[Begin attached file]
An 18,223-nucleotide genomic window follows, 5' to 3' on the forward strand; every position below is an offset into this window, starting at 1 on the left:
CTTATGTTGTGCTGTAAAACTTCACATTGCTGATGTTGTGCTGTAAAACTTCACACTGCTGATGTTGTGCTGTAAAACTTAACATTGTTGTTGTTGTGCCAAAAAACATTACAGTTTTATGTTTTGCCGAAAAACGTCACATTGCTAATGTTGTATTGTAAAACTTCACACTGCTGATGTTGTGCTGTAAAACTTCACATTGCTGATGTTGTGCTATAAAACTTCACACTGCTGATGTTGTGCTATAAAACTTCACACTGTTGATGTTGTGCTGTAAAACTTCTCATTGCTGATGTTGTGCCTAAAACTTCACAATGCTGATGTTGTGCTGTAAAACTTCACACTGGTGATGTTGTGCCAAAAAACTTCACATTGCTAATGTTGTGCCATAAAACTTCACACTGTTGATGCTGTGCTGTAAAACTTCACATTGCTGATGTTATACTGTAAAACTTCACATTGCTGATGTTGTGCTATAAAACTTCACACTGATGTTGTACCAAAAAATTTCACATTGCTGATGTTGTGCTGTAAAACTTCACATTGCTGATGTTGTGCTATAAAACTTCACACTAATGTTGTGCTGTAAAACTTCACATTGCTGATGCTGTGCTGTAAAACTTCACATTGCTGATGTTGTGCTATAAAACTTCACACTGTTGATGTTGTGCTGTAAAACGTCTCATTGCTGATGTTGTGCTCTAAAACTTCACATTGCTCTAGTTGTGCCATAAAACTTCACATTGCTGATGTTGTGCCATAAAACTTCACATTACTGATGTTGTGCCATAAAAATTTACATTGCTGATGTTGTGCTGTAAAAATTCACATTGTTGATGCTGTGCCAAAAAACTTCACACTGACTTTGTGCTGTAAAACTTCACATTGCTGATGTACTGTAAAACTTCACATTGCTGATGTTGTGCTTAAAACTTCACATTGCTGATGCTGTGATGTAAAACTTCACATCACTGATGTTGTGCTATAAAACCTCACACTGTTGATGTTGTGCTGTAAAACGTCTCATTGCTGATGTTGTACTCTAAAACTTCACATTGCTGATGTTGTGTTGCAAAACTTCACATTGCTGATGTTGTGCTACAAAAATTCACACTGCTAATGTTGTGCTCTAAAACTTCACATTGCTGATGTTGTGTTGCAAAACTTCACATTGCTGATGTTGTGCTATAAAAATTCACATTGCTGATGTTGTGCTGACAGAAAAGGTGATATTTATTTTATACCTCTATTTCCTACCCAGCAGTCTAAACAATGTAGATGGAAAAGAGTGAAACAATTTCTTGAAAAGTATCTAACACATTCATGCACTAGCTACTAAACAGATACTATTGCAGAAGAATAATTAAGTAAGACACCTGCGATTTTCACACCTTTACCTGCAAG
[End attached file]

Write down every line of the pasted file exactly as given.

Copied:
An 18,223-nucleotide genomic window follows, 5' to 3' on the forward strand; every position below is an offset into this window, starting at 1 on the left:
CTTATGTTGTGCTGTAAAACTTCACATTGCTGATGTTGTGCTGTAAAACTTCACACTGCTGATGTTGTGCTGTAAAACTTAACATTGTTGTTGTTGTGCCAAAAAACATTACAGTTTTATGTTTTGCCGAAAAACGTCACATTGCTAATGTTGTATTGTAAAACTTCACACTGCTGATGTTGTGCTGTAAAACTTCACATTGCTGATGTTGTGCTATAAAACTTCACACTGCTGATGTTGTGCTATAAAACTTCACACTGTTGATGTTGTGCTGTAAAACTTCTCATTGCTGATGTTGTGCCTAAAACTTCACAATGCTGATGTTGTGCTGTAAAACTTCACACTGGTGATGTTGTGCCAAAAAACTTCACATTGCTAATGTTGTGCCATAAAACTTCACACTGTTGATGCTGTGCTGTAAAACTTCACATTGCTGATGTTATACTGTAAAACTTCACATTGCTGATGTTGTGCTATAAAACTTCACACTGATGTTGTACCAAAAAATTTCACATTGCTGATGTTGTGCTGTAAAACTTCACATTGCTGATGTTGTGCTATAAAACTTCACACTAATGTTGTGCTGTAAAACTTCACATTGCTGATGCTGTGCTGTAAAACTTCACATTGCTGATGTTGTGCTATAAAACTTCACACTGTTGATGTTGTGCTGTAAAACGTCTCATTGCTGATGTTGTGCTCTAAAACTTCACATTGCTCTAGTTGTGCCATAAAACTTCACATTGCTGATGTTGTGCCATAAAACTTCACATTACTGATGTTGTGCCATAAAAATTTACATTGCTGATGTTGTGCTGTAAAAATTCACATTGTTGATGCTGTGCCAAAAAACTTCACACTGACTTTGTGCTGTAAAACTTCACATTGCTGATGTACTGTAAAACTTCACATTGCTGATGTTGTGCTTAAAACTTCACATTGCTGATGCTGTGATGTAAAACTTCACATCACTGATGTTGTGCTATAAAACCTCACACTGTTGATGTTGTGCTGTAAAACGTCTCATTGCTGATGTTGTACTCTAAAACTTCACATTGCTGATGTTGTGTTGCAAAACTTCACATTGCTGATGTTGTGCTACAAAAATTCACACTGCTAATGTTGTGCTCTAAAACTTCACATTGCTGATGTTGTGTTGCAAAACTTCACATTGCTGATGTTGTGCTATAAAAATTCACATTGCTGATGTTGTGCTGACAGAAAAGGTGATATTTATTTTATACCTCTATTTCCTACCCAGCAGTCTAAACAATGTAGATGGAAAAGAGTGAAACAATTTCTTGAAAAGTATCTAACACATTCATGCACTAGCTACTAAACAGATACTATTGCAGAAGAATAATTAAGTAAGACACCTGCGATTTTCACACCTTTACCTGCAAG